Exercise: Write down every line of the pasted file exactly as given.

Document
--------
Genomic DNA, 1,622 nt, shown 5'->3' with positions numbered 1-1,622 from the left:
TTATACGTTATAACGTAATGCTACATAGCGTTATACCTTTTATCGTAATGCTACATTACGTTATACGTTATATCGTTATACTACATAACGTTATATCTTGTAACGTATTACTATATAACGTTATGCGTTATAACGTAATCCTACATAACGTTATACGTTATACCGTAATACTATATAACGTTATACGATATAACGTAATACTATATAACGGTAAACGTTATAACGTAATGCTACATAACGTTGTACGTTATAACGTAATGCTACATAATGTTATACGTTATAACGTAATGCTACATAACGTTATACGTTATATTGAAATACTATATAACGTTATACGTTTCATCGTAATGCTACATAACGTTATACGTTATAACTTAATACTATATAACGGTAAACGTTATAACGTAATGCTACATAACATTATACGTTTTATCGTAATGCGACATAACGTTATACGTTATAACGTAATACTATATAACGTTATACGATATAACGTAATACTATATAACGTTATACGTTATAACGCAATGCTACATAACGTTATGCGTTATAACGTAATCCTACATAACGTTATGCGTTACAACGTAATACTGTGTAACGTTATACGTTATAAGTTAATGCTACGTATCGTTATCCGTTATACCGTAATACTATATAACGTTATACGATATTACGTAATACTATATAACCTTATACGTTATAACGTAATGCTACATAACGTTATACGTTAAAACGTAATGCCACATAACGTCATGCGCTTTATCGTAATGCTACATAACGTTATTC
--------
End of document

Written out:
Genomic DNA, 1,622 nt, shown 5'->3' with positions numbered 1-1,622 from the left:
TTATACGTTATAACGTAATGCTACATAGCGTTATACCTTTTATCGTAATGCTACATTACGTTATACGTTATATCGTTATACTACATAACGTTATATCTTGTAACGTATTACTATATAACGTTATGCGTTATAACGTAATCCTACATAACGTTATACGTTATACCGTAATACTATATAACGTTATACGATATAACGTAATACTATATAACGGTAAACGTTATAACGTAATGCTACATAACGTTGTACGTTATAACGTAATGCTACATAATGTTATACGTTATAACGTAATGCTACATAACGTTATACGTTATATTGAAATACTATATAACGTTATACGTTTCATCGTAATGCTACATAACGTTATACGTTATAACTTAATACTATATAACGGTAAACGTTATAACGTAATGCTACATAACATTATACGTTTTATCGTAATGCGACATAACGTTATACGTTATAACGTAATACTATATAACGTTATACGATATAACGTAATACTATATAACGTTATACGTTATAACGCAATGCTACATAACGTTATGCGTTATAACGTAATCCTACATAACGTTATGCGTTACAACGTAATACTGTGTAACGTTATACGTTATAAGTTAATGCTACGTATCGTTATCCGTTATACCGTAATACTATATAACGTTATACGATATTACGTAATACTATATAACCTTATACGTTATAACGTAATGCTACATAACGTTATACGTTAAAACGTAATGCCACATAACGTCATGCGCTTTATCGTAATGCTACATAACGTTATTC